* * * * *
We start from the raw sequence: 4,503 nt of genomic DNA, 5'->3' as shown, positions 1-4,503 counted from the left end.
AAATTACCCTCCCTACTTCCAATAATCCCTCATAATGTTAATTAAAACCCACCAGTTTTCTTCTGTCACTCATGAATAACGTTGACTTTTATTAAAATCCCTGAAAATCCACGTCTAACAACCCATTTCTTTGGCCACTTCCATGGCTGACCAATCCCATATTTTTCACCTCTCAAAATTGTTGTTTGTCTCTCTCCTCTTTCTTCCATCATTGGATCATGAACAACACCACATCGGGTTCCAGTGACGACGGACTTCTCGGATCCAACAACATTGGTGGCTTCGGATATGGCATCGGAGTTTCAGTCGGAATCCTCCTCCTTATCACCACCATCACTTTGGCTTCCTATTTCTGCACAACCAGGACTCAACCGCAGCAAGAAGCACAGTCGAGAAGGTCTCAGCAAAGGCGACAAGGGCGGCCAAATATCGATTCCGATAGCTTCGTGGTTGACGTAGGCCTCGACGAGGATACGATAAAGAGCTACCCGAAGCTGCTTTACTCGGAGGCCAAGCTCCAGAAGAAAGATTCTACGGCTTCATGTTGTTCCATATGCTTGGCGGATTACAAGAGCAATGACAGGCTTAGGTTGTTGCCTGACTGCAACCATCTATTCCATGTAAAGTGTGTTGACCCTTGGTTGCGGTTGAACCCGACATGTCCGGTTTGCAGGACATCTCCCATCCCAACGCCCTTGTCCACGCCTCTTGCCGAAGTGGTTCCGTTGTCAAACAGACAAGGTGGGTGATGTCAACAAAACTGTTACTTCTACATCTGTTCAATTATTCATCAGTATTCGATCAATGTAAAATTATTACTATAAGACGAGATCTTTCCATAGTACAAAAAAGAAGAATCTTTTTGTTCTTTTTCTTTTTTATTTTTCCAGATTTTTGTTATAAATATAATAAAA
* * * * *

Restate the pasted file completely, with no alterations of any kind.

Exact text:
We start from the raw sequence: 4,503 nt of genomic DNA, 5'->3' as shown, positions 1-4,503 counted from the left end.
AAATTACCCTCCCTACTTCCAATAATCCCTCATAATGTTAATTAAAACCCACCAGTTTTCTTCTGTCACTCATGAATAACGTTGACTTTTATTAAAATCCCTGAAAATCCACGTCTAACAACCCATTTCTTTGGCCACTTCCATGGCTGACCAATCCCATATTTTTCACCTCTCAAAATTGTTGTTTGTCTCTCTCCTCTTTCTTCCATCATTGGATCATGAACAACACCACATCGGGTTCCAGTGACGACGGACTTCTCGGATCCAACAACATTGGTGGCTTCGGATATGGCATCGGAGTTTCAGTCGGAATCCTCCTCCTTATCACCACCATCACTTTGGCTTCCTATTTCTGCACAACCAGGACTCAACCGCAGCAAGAAGCACAGTCGAGAAGGTCTCAGCAAAGGCGACAAGGGCGGCCAAATATCGATTCCGATAGCTTCGTGGTTGACGTAGGCCTCGACGAGGATACGATAAAGAGCTACCCGAAGCTGCTTTACTCGGAGGCCAAGCTCCAGAAGAAAGATTCTACGGCTTCATGTTGTTCCATATGCTTGGCGGATTACAAGAGCAATGACAGGCTTAGGTTGTTGCCTGACTGCAACCATCTATTCCATGTAAAGTGTGTTGACCCTTGGTTGCGGTTGAACCCGACATGTCCGGTTTGCAGGACATCTCCCATCCCAACGCCCTTGTCCACGCCTCTTGCCGAAGTGGTTCCGTTGTCAAACAGACAAGGTGGGTGATGTCAACAAAACTGTTACTTCTACATCTGTTCAATTATTCATCAGTATTCGATCAATGTAAAATTATTACTATAAGACGAGATCTTTCCATAGTACAAAAAAGAAGAATCTTTTTGTTCTTTTTCTTTTTTATTTTTCCAGATTTTTGTTATAAATATAATAAAA